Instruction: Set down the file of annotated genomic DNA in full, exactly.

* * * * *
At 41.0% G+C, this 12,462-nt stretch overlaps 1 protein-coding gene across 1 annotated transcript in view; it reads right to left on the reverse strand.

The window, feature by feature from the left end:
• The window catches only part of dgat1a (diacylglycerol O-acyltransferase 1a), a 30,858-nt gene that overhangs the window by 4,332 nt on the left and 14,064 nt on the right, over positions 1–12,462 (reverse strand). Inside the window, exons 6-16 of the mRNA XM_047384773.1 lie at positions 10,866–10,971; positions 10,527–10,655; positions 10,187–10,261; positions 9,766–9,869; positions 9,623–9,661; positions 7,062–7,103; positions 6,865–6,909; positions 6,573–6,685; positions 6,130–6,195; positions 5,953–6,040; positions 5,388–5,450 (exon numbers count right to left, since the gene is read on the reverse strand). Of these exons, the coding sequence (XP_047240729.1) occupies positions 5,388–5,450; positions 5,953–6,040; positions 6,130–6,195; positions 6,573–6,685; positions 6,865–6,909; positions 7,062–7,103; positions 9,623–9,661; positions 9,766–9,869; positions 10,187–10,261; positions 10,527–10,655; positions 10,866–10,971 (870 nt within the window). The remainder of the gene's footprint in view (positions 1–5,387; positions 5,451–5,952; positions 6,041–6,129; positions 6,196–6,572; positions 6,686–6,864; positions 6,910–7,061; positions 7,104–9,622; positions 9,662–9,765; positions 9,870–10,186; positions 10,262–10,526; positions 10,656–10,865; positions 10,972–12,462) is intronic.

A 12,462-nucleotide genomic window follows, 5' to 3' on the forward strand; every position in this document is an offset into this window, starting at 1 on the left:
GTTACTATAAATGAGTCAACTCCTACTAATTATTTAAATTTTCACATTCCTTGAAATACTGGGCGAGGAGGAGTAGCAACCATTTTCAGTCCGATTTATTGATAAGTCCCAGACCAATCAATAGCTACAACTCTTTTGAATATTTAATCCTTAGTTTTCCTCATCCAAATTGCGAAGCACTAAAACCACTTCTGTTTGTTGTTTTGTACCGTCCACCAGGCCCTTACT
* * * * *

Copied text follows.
At 41.0% G+C, this 12,462-nt stretch overlaps 1 protein-coding gene across 1 annotated transcript in view; it reads right to left on the reverse strand.

The window, feature by feature from the left end:
• The window catches only part of dgat1a (diacylglycerol O-acyltransferase 1a), a 30,858-nt gene that overhangs the window by 4,332 nt on the left and 14,064 nt on the right, over positions 1–12,462 (reverse strand). Inside the window, exons 6-16 of the mRNA XM_047384773.1 lie at positions 10,866–10,971; positions 10,527–10,655; positions 10,187–10,261; positions 9,766–9,869; positions 9,623–9,661; positions 7,062–7,103; positions 6,865–6,909; positions 6,573–6,685; positions 6,130–6,195; positions 5,953–6,040; positions 5,388–5,450 (exon numbers count right to left, since the gene is read on the reverse strand). Of these exons, the coding sequence (XP_047240729.1) occupies positions 5,388–5,450; positions 5,953–6,040; positions 6,130–6,195; positions 6,573–6,685; positions 6,865–6,909; positions 7,062–7,103; positions 9,623–9,661; positions 9,766–9,869; positions 10,187–10,261; positions 10,527–10,655; positions 10,866–10,971 (870 nt within the window). The remainder of the gene's footprint in view (positions 1–5,387; positions 5,451–5,952; positions 6,041–6,129; positions 6,196–6,572; positions 6,686–6,864; positions 6,910–7,061; positions 7,104–9,622; positions 9,662–9,765; positions 9,870–10,186; positions 10,262–10,526; positions 10,656–10,865; positions 10,972–12,462) is intronic.

A 12,462-nucleotide genomic window follows, 5' to 3' on the forward strand; every position in this document is an offset into this window, starting at 1 on the left:
GTTACTATAAATGAGTCAACTCCTACTAATTATTTAAATTTTCACATTCCTTGAAATACTGGGCGAGGAGGAGTAGCAACCATTTTCAGTCCGATTTATTGATAAGTCCCAGACCAATCAATAGCTACAACTCTTTTGAATATTTAATCCTTAGTTTTCCTCATCCAAATTGCGAAGCACTAAAACCACTTCTGTTTGTTGTTTTGTACCGTCCACCAGGCCCTTACT